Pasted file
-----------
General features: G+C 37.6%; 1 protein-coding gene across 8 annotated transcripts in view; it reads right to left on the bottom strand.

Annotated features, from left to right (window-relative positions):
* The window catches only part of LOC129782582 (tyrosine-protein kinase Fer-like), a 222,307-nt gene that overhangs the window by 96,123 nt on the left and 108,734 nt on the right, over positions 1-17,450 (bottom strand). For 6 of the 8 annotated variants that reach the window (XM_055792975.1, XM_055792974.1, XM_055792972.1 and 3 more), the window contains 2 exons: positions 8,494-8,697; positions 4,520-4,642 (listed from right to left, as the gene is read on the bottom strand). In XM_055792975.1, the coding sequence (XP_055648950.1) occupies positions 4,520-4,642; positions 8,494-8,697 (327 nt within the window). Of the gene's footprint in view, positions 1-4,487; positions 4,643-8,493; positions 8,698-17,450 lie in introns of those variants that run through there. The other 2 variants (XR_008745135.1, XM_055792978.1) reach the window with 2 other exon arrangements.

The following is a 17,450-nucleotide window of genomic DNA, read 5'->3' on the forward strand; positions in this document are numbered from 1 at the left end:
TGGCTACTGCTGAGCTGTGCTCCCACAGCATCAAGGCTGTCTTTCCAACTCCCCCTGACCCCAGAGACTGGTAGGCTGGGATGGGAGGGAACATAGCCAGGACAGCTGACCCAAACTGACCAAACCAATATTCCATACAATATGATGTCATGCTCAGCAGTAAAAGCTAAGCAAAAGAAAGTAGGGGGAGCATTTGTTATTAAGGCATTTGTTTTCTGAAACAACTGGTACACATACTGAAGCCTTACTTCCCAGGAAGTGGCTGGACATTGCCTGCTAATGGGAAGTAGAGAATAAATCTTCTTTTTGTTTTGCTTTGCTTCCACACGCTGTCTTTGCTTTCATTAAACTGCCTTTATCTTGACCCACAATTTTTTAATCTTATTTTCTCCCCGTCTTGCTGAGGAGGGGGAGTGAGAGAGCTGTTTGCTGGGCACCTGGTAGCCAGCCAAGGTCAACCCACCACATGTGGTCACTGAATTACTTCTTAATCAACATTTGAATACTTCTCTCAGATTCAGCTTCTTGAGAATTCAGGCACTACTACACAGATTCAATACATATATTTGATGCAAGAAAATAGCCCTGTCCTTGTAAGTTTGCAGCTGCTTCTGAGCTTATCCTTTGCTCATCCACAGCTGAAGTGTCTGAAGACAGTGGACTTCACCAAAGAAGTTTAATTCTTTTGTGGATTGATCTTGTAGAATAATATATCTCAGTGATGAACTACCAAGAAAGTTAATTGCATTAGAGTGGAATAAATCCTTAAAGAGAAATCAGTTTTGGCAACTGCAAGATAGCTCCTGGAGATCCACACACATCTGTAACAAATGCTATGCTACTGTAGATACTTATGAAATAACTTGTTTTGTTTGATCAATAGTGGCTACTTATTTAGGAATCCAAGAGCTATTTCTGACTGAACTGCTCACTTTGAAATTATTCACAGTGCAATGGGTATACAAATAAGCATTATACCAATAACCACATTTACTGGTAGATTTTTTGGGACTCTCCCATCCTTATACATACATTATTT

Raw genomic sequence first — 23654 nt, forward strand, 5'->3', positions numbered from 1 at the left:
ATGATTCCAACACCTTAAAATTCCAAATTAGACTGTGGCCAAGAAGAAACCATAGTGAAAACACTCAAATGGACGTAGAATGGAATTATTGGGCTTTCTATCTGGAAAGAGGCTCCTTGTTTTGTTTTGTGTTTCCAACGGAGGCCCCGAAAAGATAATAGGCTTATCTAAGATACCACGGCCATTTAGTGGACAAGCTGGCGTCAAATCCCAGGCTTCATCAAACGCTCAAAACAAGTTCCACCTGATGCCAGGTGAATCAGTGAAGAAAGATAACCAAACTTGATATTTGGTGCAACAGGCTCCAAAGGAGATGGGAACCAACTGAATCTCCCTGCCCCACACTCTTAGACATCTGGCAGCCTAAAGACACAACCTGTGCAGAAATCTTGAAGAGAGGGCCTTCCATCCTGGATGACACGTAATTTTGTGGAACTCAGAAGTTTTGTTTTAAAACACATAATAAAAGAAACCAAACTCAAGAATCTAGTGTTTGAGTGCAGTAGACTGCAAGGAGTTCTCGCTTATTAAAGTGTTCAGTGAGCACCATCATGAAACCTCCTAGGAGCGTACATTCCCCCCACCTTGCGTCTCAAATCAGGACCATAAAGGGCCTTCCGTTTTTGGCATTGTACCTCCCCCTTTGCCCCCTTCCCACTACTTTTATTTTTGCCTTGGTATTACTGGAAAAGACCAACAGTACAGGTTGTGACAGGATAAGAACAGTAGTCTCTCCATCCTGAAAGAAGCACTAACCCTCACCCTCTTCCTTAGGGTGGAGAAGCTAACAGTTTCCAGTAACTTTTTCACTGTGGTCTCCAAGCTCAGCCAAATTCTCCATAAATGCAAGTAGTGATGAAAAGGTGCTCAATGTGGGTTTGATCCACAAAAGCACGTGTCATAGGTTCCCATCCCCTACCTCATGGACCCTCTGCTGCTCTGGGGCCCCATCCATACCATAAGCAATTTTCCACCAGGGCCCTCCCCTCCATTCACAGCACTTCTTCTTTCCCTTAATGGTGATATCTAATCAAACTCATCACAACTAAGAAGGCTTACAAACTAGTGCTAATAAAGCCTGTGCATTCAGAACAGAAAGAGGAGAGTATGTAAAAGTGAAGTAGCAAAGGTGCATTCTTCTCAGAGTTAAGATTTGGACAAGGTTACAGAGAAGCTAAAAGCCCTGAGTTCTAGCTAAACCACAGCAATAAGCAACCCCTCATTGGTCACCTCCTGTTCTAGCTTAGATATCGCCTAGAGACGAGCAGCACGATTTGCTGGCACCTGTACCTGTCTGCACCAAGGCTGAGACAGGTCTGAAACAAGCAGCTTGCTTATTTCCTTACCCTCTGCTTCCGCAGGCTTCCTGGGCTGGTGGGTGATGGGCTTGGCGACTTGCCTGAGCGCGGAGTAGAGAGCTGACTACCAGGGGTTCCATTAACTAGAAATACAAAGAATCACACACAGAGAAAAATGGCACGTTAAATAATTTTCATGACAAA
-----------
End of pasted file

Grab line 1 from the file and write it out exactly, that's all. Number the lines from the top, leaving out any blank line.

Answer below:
General features: G+C 37.6%; 1 protein-coding gene across 8 annotated transcripts in view; it reads right to left on the bottom strand.